New policy

Anthem’s new clinical review process may disrupt payment

Physicians using modifiers 25, 57 and 59 may experience increased denials or delays in payment because of the new policy.

Anthem Blue Cross Blue Shield (Anthem) is implementing a new prepayment clinical validation review process which could affect more than 20,000 DOs practicing in 14 states.

As noted in a June 2019 communication to network providers, Anthem stated that the new review process impacts claims submitted with modifiers 25 (significant, separately identifiable E/M service), 59 (distinct procedural service) and 57 (decision for surgery). Anatomical modifiers including left side (LT) and right side (RT) are also subject to review.

Claims billed with these modifiers will trigger a prepayment clinical validation review process within the automated claims software to evaluate their proper use, according to the insurer.

While Anthem told network physicians the process is intended to flag misuse of common modifiers, it is also likely to delay physician payment and hinder patients from receiving timely care, according to AOA President Ronald Burns, DO.

Policy likely to boost time spent on paperwork

“AOA is seeking clarification on this change because if Anthem proceeds with the new review process as described, it will impact patient care in every state where Anthem conducts business,” Dr. Burns says. “The policy would affect physicians in most specialties and increase the amount of time they spend on paperwork instead of patient care.”

Dr. Burns, writing on behalf of the nation’s 145,000 DOs and osteopathic medical students, sought clarification from Anthem in August. He and other AOA leaders are scheduled to meet with the insurer later this month.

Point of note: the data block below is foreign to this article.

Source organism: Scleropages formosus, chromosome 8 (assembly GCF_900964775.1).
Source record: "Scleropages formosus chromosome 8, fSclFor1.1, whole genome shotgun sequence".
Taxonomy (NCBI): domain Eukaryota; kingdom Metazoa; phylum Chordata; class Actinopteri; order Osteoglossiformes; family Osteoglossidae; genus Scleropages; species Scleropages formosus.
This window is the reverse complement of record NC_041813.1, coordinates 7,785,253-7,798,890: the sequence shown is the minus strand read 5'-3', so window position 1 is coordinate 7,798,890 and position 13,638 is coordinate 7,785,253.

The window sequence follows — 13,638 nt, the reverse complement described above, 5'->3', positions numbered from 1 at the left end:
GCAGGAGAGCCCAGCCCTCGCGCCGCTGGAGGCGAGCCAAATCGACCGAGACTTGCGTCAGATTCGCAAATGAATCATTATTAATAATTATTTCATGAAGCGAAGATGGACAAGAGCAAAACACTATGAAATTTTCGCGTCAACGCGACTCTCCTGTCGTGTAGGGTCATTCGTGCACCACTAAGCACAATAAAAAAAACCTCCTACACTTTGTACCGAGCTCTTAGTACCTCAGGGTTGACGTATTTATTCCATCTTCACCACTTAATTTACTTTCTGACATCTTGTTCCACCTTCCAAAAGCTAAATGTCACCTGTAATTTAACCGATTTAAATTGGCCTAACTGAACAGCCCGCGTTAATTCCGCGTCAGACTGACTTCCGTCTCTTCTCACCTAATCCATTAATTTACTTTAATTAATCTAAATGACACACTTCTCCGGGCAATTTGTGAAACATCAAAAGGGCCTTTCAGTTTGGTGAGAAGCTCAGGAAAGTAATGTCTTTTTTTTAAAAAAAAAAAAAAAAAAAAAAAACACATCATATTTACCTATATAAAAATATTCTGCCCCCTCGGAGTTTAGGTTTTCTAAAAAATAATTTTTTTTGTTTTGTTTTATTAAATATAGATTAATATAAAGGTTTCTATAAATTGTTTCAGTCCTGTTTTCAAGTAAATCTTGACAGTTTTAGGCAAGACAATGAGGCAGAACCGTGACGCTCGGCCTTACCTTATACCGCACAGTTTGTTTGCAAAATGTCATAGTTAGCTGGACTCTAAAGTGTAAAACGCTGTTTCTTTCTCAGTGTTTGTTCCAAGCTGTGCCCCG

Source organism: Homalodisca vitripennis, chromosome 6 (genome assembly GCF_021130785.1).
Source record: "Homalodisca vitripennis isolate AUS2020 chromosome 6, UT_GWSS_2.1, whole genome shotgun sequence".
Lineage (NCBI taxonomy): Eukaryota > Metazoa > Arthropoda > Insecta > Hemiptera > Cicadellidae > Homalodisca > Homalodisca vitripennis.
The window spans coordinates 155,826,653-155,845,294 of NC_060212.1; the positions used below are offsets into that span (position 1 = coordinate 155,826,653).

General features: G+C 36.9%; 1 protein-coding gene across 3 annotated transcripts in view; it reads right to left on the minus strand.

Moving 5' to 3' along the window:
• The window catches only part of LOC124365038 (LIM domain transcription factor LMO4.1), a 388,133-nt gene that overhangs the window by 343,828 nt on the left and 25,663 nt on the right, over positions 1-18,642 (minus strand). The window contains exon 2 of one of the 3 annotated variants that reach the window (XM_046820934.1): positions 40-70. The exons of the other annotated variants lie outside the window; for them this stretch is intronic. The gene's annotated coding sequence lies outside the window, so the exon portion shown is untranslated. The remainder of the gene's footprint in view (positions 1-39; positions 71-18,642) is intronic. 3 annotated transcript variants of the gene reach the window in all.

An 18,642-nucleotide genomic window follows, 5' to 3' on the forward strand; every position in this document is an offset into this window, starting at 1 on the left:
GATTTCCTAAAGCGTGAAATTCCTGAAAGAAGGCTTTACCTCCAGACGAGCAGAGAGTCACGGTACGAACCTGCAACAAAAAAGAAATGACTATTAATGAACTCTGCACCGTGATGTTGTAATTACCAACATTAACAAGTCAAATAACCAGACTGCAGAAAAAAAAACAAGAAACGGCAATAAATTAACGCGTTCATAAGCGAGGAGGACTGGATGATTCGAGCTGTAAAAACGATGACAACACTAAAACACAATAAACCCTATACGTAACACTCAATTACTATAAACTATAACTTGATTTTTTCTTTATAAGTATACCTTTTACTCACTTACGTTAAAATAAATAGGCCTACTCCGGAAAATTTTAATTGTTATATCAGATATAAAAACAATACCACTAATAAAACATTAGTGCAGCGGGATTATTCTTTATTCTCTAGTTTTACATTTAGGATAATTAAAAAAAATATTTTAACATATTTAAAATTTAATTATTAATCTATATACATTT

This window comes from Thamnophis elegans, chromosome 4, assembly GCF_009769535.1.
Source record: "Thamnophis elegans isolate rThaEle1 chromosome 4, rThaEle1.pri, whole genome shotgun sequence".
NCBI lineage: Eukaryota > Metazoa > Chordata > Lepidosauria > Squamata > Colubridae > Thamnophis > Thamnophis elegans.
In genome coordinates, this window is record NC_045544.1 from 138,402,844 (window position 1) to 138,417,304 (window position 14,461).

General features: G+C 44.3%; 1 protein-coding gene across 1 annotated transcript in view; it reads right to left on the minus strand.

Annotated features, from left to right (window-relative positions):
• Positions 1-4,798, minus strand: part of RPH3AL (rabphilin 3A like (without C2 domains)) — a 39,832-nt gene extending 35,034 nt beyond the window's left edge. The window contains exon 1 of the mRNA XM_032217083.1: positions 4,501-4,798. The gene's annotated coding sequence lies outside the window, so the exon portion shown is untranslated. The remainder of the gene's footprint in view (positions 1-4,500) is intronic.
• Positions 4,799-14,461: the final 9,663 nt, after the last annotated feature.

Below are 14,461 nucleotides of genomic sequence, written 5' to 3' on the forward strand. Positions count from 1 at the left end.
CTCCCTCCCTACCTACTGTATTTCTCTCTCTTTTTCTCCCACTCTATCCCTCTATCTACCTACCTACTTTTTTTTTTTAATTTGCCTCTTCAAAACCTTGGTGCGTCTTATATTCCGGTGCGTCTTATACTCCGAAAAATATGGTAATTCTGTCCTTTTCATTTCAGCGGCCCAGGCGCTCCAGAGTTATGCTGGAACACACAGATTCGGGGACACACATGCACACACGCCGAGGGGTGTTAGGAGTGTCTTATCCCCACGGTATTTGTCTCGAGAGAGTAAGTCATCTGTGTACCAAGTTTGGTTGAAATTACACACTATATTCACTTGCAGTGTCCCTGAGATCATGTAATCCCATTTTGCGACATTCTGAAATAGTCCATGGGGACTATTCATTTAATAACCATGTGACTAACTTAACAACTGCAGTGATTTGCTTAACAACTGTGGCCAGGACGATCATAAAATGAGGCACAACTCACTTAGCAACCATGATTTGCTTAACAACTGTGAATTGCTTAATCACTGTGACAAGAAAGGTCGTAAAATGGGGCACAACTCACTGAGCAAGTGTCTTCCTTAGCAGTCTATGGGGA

According to Anthem, “the clinical validation review process will evaluate the proper use of these modifiers in conjunction with the edits they are bypassing, such as the National Correct Coding Initiative (NCCI). Clinical analysts who are registered nurses and coders will review claims pended for validation, along with any related services, to determine whether it is appropriate for the modifier to bypass the edit.”

DOs who document correctly may be penalized

The AOA is deeply concerned the new process will penalize physicians who code and document correctly, resulting in unjustified claims denials or delay in payments for appropriately billed services, Dr. Burns says.

“The lack of clarifying details in the policy language will lead to confusion that negatively impacts patient care,” he adds.

DOs experiencing payment issues due to the new Anthem policy are asked to submit two to three EOBs and any supporting documents with all protected health information redacted to the AOA Physician Services Team at

Related reading:

CMS responds to physician concerns, delays payment changes until 2021

Prior authorization requirement for OMT ends for Aetna patients in five states


  1. AClass,DO

    The entire purpose of this policy has nothing whatsoever to do with proper coding. It’s simply another ploy at denial/ delay of reimbursement- the others will soon follow unless physicians stop taking Anthem patients and disengage those currently in their care – physicians have to be united in the pushback otherwise we’re hosed.

  2. Christopher McCoy

    Anthem has cost me my job. I am not board certified and don’t plan on it. Especially since the last 2 years I have been recovering from aplastic anemia. Given that I am very limited on what I can do. A letter was sent to the billing company that does billing for the place I work 1 day a week. Because I’m not board certified and didn’t want to be board certified and deal with that all that crap I am no longer going to be covered. Well the place where I worked stopped my payment.. so now I am jobless and will be losing my house etc over something so stupid and a waste of time and money…

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